Swiss theologian Karl Barth (1886-1968) was one of the most important figures in 20th century theology. He reacted against the prevailing liberalism of the 19th century and became a leader in the Confessing Church that resisted Nazism. He wrote about the sovereignty of God, election, sinfulness and Christology.
1. He was a pastor as well as a scholar
Barth's works include his famous commentary, The Epistle to the Romans, and his 13-volume work Church Dogmatics, one of the longest theological books ever written. But he began his ministry as pastor of a small church in Safenwil, and while he was formidably learned, he wanted to speak to the Church rather than just to academic theologians, so much of his work is quite accessible.
2. He was a scourge of liberalism
Liberal theology in the 19th century had treated the Bible and traditional Christian doctrine as a human creation that could be reshaped in the light of philosophical and scientific advances. Barth realised how badly this approach had gone wrong when his theological teachers supported German war aims in 1914.
3. He believed God reveals himself, he is not discovered
One of his recurring themes was that God had revealed himself in Christ and through scripture; the initiative was all his. The problem was that while liberals could talk about religion, history and art, they had nothing authoritative to say about God. For Barth, God had revealed himself in Christ and through Scripture. Liberals just talked about humanity and called it God.
4. He didn't believe in inerrancy
On the other hand, not being a conservative evangelical didn't make him a liberal. He didn't believe in the inerrancy of Scripture; he thought that regarding Bible as inerrant was using a foundation other than Christ, which was idolatrous. But he believed the Bible was fundamentally about God, who was "Wholly Other". He has been described as "neo-orthodox", though he rejected the term.
5. Students went to hear him even when they didn't have to
At the University of Bonn his lectures were so popular that around 400 students attended, packing out the largest lecture hall. His seminars were so popular that he had to limit numbers; students had to sit an exam in order to be admitted.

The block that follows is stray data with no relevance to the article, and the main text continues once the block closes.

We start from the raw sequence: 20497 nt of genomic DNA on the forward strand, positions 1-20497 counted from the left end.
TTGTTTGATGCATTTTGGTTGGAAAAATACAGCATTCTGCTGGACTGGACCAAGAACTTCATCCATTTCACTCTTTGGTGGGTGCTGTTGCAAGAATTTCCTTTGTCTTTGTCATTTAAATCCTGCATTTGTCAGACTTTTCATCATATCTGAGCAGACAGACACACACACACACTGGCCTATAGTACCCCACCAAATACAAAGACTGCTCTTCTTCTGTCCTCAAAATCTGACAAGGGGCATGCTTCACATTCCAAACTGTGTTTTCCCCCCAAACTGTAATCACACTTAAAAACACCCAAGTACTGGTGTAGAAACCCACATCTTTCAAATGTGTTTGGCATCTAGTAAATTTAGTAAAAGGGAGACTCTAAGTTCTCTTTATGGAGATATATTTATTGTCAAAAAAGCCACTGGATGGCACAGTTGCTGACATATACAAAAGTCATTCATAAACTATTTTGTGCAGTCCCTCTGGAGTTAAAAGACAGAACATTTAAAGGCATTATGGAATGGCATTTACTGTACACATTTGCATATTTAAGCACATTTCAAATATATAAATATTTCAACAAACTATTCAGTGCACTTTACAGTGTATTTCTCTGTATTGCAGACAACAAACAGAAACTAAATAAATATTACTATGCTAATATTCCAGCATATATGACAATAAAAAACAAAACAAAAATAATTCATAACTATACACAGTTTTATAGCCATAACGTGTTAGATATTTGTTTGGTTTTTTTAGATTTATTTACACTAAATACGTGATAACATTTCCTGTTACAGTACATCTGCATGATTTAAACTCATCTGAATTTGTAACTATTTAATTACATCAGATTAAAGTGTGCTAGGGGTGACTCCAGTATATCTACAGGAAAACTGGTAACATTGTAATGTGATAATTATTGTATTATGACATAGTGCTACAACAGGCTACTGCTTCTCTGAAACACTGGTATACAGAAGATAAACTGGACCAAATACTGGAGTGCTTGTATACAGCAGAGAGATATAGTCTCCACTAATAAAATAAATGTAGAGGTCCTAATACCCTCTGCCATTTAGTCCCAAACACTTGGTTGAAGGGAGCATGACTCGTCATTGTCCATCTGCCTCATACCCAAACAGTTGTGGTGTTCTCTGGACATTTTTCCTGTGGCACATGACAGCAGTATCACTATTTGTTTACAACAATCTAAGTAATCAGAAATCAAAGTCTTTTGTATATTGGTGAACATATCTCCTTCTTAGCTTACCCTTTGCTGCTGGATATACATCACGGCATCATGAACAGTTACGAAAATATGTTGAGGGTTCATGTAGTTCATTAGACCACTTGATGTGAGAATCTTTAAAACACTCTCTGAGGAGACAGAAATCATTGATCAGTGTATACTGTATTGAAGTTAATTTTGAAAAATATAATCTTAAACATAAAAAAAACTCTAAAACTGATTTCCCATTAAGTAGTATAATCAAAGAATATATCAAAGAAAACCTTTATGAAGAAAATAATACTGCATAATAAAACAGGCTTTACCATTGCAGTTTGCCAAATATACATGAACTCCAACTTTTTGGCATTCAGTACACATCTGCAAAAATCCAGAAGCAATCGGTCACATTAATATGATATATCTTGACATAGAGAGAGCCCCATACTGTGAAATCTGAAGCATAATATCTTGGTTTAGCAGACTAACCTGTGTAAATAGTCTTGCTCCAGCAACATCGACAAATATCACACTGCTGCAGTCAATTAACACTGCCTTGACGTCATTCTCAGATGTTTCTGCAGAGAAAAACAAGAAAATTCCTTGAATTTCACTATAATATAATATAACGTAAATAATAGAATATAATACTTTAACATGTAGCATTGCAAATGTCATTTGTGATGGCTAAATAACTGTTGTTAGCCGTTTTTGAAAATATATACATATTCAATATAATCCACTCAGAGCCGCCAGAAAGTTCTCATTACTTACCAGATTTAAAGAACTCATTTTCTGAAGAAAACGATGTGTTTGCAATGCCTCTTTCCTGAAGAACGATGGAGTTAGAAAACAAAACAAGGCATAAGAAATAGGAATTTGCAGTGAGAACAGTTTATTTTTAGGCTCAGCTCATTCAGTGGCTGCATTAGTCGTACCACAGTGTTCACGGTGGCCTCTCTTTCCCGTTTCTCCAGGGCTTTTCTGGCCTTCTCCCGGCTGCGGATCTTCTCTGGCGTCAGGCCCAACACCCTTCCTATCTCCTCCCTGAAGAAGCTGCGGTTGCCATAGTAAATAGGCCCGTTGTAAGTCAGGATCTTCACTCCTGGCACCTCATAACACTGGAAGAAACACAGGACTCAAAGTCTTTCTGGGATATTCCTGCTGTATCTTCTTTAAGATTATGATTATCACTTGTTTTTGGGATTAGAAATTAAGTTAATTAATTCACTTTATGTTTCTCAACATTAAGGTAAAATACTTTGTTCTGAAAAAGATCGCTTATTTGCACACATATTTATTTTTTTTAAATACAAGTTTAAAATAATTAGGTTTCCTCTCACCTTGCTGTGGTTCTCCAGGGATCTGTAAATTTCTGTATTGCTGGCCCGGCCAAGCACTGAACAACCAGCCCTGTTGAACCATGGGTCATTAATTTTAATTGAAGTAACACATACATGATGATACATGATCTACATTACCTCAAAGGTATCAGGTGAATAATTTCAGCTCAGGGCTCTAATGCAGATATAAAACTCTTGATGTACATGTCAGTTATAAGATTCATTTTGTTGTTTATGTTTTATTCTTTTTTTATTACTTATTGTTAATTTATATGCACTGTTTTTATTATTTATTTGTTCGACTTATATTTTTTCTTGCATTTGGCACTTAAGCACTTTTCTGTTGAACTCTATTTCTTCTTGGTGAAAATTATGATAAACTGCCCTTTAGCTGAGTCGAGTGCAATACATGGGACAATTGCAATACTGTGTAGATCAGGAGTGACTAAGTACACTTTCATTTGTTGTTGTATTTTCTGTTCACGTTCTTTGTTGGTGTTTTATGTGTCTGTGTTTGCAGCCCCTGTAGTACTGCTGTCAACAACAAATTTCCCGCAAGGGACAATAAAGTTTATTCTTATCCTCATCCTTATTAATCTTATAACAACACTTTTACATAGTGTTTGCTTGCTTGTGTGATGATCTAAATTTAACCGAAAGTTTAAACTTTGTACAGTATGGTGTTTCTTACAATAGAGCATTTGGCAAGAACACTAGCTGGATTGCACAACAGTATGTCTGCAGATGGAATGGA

6. He was a leader in the anti-Nazi movement
Barth was the main author of the Barmen Declaration in 1934. It was a fierce denunciation of Christians who aligned themselves with the Nazis and accepted the submission of the Church to the state. It said among other things: "We reject the false doctrine, as though the Church in human arrogance could place the Word and work of the Lord in the service of any arbitrarily chosen desires, purposes, and plans." Dietrich Bonhoeffer, who was to be martyred in 1945, was a signatory. Barth had to resign from his post at the University of Bonn in 1935 for refusing to swear an oath of allegiance to Hitler and spent the war in Switzerland.
7. He believed all politics were under God's judgment
Barth was adamant that the Church had to critique all politics. In the Darmstadt Declaration in 1947 he said that it was the German Church's willingness to side with anti-socialist, conservative forces that had led to its support for Nazism. Western critics took this, wrongly, as support for communism.
8. He had an unconventional family life
Much of his work was undertaken with the help of Charlotte von Kirschbaum, his secretary and theological assistant. She subordinated her own career to his and did not receive the recognition she deserved. Their closeness led to considerable tensions within his immediate and wider family.
9. His longest work might have been even longer
Church Dogmatics, Barth's greatest work, encompasses four major doctrines: Revelation, God, Creation, and Atonement or Reconciliation. He originally planned to write about redemption and eschatology, too, but seems to have run out of steam.
10. His faith was surprisingly straightforward
Barth was asked after a lecture in Chicago if he could sum up his theology in one sentence. He replied in the words of a song his mother had taught him: "Jesus loves me, this I know, for the Bible tells me so." The story has been doubted, but appears to be true.
Follow Mark Woods on Twitter: @RevMarkWoods